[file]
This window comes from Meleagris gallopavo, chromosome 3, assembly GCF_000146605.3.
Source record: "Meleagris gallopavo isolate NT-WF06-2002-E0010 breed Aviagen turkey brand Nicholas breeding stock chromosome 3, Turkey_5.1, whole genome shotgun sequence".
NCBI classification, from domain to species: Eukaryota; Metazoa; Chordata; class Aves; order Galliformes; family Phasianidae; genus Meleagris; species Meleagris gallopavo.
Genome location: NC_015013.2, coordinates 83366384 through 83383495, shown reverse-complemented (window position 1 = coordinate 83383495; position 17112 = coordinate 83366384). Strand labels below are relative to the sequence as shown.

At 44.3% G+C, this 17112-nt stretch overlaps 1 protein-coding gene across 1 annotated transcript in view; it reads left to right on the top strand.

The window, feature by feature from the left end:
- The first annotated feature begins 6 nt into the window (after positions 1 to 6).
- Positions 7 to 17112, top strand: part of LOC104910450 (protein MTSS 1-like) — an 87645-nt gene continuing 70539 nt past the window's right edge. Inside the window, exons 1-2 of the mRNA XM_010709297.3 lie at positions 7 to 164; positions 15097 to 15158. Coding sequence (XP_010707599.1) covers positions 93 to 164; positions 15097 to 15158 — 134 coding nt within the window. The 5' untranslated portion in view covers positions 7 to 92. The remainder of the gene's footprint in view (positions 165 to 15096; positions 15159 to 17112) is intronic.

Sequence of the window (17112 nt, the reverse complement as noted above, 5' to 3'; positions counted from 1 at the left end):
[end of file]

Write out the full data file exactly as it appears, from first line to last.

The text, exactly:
This window comes from Meleagris gallopavo, chromosome 3, assembly GCF_000146605.3.
Source record: "Meleagris gallopavo isolate NT-WF06-2002-E0010 breed Aviagen turkey brand Nicholas breeding stock chromosome 3, Turkey_5.1, whole genome shotgun sequence".
NCBI classification, from domain to species: Eukaryota; Metazoa; Chordata; class Aves; order Galliformes; family Phasianidae; genus Meleagris; species Meleagris gallopavo.
Genome location: NC_015013.2, coordinates 83366384 through 83383495, shown reverse-complemented (window position 1 = coordinate 83383495; position 17112 = coordinate 83366384). Strand labels below are relative to the sequence as shown.

At 44.3% G+C, this 17112-nt stretch overlaps 1 protein-coding gene across 1 annotated transcript in view; it reads left to right on the top strand.

The window, feature by feature from the left end:
- The first annotated feature begins 6 nt into the window (after positions 1 to 6).
- Positions 7 to 17112, top strand: part of LOC104910450 (protein MTSS 1-like) — an 87645-nt gene continuing 70539 nt past the window's right edge. Inside the window, exons 1-2 of the mRNA XM_010709297.3 lie at positions 7 to 164; positions 15097 to 15158. Coding sequence (XP_010707599.1) covers positions 93 to 164; positions 15097 to 15158 — 134 coding nt within the window. The 5' untranslated portion in view covers positions 7 to 92. The remainder of the gene's footprint in view (positions 165 to 15096; positions 15159 to 17112) is intronic.

Sequence of the window (17112 nt, the reverse complement as noted above, 5' to 3'; positions counted from 1 at the left end):